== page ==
Inside Llewyn Davis

What do you live for? Does this question matter?

Llewyn Davis’s whole life is a lived answer to these questions. It is the icy cold winter of New York in 1961, and Llewyn doesn’t have a place to live in. He spends the night on the couch of one ‘friend’ or another. He spends the day walking the streets of Greenwich Village, going from pub to pub, to ask if someone would hire him as a performer. He doesn’t say much, but when he picks up his guitar and sings his song, he comes alive.

Llewyn doesn’t give a damn for how other people live. He has complete disdain for his sister, whose house he selfishly uses as the last resort for the night when he can go nowhere else. For him, she “just exists”, like most people, walking but dead inside, living because they are supposed to, doing what they are doing because they are here and have nowhere else to go, like a football kicked and not stopped by friction.

For Llewyn, music is all there is. Even as other musicians sing popular songs, try to play to the gallery, and dream of making it big one day, the penniless Llewyn looks on in contempt at them for being unauthentic, for being square pegs. “You’ve gone square,” he tells Jean, a singer who feels both tenderness and rage at him, and whose primary goal is to make money and settle down into a comfortable life in the suburbs with her boyfriend. Llewyn, on the other hand, is a real troubadour, singing his heart out, not a care for whether others like it or not.

When a friend asks him to sing a song at the dinner table, Llewyn tries, but then stops mid-way in disgust. “This is my profession,” he says angrily, this isn’t dinner table banter. He can’t imagine how the work he feels so deeply for can be seen by someone as entertainment on a light evening. Apologising for his sudden outburst, Llewyn leaves the house.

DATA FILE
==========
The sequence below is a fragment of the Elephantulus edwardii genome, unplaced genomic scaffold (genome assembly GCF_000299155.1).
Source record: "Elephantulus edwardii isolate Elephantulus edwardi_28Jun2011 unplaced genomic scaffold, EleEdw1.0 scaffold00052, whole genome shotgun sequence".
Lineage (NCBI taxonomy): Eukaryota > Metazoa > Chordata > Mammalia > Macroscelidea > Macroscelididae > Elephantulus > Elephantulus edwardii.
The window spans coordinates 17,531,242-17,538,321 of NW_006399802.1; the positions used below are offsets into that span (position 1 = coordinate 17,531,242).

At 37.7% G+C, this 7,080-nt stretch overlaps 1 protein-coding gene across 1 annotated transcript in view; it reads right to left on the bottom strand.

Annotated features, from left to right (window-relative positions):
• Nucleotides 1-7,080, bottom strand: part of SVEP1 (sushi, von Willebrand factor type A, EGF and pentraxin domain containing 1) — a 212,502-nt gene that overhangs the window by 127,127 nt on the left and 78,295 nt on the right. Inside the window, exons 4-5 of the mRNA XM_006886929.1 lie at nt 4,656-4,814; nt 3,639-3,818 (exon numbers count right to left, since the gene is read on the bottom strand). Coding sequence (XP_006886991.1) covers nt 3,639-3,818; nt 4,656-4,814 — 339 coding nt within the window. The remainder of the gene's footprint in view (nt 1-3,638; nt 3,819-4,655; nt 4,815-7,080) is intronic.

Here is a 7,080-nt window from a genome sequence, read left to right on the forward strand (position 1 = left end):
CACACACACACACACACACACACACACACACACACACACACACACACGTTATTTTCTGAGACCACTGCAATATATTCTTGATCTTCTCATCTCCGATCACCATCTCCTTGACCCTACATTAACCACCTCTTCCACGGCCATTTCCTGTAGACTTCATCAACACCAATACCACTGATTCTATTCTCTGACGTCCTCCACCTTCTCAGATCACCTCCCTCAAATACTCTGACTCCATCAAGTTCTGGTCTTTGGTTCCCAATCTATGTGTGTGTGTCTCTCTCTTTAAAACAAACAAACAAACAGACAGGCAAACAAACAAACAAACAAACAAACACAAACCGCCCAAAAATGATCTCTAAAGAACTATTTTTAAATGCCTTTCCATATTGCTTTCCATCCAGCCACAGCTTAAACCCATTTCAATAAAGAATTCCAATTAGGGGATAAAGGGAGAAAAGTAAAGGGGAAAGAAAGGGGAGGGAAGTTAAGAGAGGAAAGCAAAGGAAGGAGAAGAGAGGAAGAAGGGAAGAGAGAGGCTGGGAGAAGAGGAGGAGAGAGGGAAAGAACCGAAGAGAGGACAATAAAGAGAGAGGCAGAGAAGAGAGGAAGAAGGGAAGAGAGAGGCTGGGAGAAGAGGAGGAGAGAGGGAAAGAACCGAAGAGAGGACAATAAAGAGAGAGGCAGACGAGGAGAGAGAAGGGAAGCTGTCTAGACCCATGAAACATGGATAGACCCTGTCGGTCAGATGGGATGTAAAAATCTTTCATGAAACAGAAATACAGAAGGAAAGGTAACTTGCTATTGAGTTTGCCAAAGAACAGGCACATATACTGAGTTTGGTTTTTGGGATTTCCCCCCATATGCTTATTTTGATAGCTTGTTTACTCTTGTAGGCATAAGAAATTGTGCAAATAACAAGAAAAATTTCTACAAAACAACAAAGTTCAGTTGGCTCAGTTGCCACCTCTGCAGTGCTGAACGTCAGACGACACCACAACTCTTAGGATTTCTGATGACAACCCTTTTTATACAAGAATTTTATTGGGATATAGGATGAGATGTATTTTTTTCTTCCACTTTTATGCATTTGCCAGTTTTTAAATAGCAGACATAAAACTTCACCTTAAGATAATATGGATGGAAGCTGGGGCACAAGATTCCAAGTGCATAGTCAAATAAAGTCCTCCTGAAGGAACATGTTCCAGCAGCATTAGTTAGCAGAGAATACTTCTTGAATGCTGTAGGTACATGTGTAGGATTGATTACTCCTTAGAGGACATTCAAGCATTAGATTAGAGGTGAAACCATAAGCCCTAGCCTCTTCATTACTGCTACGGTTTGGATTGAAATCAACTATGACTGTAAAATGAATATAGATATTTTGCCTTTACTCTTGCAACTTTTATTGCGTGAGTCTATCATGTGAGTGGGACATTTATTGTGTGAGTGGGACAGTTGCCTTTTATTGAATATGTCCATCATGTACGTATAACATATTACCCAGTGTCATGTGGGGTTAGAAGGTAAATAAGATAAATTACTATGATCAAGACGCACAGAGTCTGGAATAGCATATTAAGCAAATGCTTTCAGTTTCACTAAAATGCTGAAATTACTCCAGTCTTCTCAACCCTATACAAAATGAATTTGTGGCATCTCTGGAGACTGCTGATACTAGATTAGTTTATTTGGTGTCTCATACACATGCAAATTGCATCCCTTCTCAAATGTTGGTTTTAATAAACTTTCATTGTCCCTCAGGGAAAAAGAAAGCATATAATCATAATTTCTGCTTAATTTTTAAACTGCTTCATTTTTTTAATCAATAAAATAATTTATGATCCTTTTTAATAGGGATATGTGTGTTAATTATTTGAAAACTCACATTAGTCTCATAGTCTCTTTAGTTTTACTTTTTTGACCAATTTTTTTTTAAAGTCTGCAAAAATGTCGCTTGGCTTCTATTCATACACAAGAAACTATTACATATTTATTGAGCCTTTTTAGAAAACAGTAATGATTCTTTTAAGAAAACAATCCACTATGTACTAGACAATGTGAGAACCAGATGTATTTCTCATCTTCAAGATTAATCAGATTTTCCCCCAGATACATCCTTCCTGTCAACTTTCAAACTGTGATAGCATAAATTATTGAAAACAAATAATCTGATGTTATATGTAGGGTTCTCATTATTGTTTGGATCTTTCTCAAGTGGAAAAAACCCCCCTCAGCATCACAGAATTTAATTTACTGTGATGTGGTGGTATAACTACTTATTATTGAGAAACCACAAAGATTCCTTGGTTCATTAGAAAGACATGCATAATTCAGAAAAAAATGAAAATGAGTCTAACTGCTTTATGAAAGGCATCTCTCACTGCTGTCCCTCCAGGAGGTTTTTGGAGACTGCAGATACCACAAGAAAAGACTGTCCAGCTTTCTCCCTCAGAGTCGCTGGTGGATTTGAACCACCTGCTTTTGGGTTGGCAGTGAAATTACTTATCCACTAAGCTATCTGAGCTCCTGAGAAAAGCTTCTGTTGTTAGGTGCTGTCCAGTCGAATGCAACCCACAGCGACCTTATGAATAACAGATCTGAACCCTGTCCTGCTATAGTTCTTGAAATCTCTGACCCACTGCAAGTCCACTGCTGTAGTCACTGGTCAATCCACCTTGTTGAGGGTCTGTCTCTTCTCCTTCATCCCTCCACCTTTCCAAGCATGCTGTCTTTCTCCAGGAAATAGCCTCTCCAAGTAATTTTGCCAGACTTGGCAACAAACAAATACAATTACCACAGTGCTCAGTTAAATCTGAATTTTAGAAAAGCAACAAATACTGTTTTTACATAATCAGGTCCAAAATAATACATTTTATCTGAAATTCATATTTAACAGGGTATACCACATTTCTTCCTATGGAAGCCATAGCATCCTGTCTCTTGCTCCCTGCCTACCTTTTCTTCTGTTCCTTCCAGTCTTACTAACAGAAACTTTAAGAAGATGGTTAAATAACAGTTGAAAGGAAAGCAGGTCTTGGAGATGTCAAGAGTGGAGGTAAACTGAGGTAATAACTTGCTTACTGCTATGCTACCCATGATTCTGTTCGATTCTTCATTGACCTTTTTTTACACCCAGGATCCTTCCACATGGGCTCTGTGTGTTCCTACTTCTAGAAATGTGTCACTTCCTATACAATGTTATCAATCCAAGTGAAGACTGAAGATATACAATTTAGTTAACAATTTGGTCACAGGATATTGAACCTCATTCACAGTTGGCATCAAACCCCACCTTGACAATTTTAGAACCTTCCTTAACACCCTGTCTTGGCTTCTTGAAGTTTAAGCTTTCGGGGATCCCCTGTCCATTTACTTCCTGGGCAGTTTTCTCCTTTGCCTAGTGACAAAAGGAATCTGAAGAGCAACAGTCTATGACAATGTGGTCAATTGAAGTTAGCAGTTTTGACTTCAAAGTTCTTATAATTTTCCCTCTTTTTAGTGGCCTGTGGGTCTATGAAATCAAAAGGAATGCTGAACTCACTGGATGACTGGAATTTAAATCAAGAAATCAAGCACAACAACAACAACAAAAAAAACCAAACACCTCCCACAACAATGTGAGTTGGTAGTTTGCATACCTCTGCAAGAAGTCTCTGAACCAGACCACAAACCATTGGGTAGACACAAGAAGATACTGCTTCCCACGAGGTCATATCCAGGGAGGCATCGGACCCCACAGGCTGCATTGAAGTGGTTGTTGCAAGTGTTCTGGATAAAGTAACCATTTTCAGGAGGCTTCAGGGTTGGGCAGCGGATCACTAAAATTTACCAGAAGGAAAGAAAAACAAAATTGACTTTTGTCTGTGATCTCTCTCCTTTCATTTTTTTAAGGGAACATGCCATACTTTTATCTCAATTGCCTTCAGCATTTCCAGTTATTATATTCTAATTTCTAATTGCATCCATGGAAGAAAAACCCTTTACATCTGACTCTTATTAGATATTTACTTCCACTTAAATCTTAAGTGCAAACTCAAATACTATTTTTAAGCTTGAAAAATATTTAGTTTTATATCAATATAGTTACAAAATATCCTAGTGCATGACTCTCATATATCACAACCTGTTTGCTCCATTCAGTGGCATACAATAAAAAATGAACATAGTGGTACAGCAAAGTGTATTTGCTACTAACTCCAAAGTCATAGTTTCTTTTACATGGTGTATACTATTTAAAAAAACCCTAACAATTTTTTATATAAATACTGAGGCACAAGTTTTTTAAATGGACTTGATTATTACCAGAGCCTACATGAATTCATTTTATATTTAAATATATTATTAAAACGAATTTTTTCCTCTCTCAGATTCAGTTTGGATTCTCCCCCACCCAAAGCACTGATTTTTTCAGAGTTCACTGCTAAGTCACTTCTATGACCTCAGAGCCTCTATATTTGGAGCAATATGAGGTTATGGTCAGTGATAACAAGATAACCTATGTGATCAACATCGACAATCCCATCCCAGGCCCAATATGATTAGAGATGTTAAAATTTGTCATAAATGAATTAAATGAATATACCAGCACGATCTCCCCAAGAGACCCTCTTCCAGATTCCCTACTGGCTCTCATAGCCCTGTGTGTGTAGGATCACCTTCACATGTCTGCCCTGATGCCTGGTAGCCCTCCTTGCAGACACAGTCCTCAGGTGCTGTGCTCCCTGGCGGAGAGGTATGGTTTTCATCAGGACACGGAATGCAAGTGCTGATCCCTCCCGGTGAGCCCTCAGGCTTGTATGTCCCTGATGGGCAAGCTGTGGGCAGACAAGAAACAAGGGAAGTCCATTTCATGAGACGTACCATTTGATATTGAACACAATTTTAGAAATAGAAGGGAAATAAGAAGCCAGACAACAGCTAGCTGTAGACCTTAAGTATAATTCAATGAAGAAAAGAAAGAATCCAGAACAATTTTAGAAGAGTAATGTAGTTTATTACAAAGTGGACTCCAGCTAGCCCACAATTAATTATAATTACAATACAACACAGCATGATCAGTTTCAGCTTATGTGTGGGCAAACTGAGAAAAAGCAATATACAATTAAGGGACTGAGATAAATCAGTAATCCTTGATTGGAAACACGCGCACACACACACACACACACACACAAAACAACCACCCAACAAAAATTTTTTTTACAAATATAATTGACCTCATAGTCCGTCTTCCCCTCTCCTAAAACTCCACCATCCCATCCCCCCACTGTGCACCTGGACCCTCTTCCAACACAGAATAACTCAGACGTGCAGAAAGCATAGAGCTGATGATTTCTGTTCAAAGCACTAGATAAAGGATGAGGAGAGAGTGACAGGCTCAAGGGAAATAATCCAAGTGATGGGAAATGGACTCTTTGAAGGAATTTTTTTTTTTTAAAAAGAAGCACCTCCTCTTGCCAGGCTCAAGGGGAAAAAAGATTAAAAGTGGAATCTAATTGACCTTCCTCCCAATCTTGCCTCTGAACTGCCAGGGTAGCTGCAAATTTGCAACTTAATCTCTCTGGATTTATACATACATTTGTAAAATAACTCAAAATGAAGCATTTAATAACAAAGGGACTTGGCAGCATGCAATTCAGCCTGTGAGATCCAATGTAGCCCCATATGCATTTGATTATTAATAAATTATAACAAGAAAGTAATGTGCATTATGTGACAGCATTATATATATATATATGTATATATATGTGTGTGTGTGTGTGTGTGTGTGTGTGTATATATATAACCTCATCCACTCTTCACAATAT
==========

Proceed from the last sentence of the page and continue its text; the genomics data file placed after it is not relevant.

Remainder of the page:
llewn davis

He can be very rude, as he is to those who take music as a vehicle for popularity, acclaim, or just fun. He can be immoral, as he is when he sleeps with a woman who has another man in her life. He can be ungrateful, as he is to those who appreciate his idealism and let him sleep on their couch.

In his darker moments, he can doubt himself and tell Jean, “I’m tired of living like this”. He wonders if the life he has chosen – or the life that has chosen him – is worth it. He lets out his frustration by shouting down a woman performing poorly on stage. But soon enough, as if he cannot help being who he is, Llewyn is back to being indifferent, because all that matters is music. So he walks on to the next audition, his cat in his arm, possibly the only living being he really cares for.

And Llewyn’s life continues. Penniless, aloof, without any real friends, but feeling deeply for what his considers his calling – a life in music, Llewyn Davis sings as the credits roll. We don’t know if he will ever manage to make a living as a musician, leave alone make it big. For Llewyn, that is the wrong question to ask. Like most things, it doesn’t matter.

The latest Coen brothers film, winner of the Cannes Grand Prix 2013, is a densely atmospheric experience of what it is to be Llewyn Davis. The title Inside Llewyn Davis conveys the essence of the film perfectly – experiencing seven days in the life of one man. Without any gimmicks, any attempts at entertaining us, the film takes us deep into the soul of this wandering musician, making us experience all his passion, all his languidness, all his ugliness and all his struggle. At times the film moves slowly, but that is Llewyn’s life, slow and uneventful. Visually, most of the film is dark and desolate, and that is a reflection of how Llewyn feels inside. Musically, it conveys all his implosive intensity. We become him for a while, and we may or may not like it, depending on who we are – on what our answer to those questions on top is. I, for one, felt bad for Llewyn but even more, felt bad for myself for not having the kind of quiet passion he breathes day and night, for being a pale shadow of him.

An ode to folk music, to art, to the wandering spirit, to homelessness, to living for what you believe in, to not giving a damn.

~ by tdcatss on January 19, 2014.

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